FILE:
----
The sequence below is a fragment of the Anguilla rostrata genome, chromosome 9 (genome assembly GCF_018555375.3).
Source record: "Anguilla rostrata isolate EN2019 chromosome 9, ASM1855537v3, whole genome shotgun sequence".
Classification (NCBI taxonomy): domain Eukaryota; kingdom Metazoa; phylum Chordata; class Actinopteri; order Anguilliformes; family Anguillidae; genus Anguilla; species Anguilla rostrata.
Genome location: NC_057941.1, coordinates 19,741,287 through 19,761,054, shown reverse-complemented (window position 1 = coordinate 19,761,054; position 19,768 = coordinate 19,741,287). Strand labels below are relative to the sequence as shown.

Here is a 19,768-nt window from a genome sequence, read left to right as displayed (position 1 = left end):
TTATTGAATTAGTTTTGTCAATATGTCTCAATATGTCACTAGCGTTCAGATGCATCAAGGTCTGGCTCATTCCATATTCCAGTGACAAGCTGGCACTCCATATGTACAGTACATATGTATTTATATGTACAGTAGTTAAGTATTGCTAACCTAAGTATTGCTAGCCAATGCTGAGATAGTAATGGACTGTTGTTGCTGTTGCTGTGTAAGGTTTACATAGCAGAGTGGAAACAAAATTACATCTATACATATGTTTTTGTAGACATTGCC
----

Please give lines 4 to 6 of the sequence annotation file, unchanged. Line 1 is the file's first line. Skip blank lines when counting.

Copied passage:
Genome location: NC_057941.1, coordinates 19,741,287 through 19,761,054, shown reverse-complemented (window position 1 = coordinate 19,761,054; position 19,768 = coordinate 19,741,287). Strand labels below are relative to the sequence as shown.

Here is a 19,768-nt window from a genome sequence, read left to right as displayed (position 1 = left end):
TTATTGAATTAGTTTTGTCAATATGTCTCAATATGTCACTAGCGTTCAGATGCATCAAGGTCTGGCTCATTCCATATTCCAGTGACAAGCTGGCACTCCATATGTACAGTACATATGTATTTATATGTACAGTAGTTAAGTATTGCTAACCTAAGTATTGCTAGCCAATGCTGAGATAGTAATGGACTGTTGTTGCTGTTGCTGTGTAAGGTTTACATAGCAGAGTGGAAACAAAATTACATCTATACATATGTTTTTGTAGACATTGCC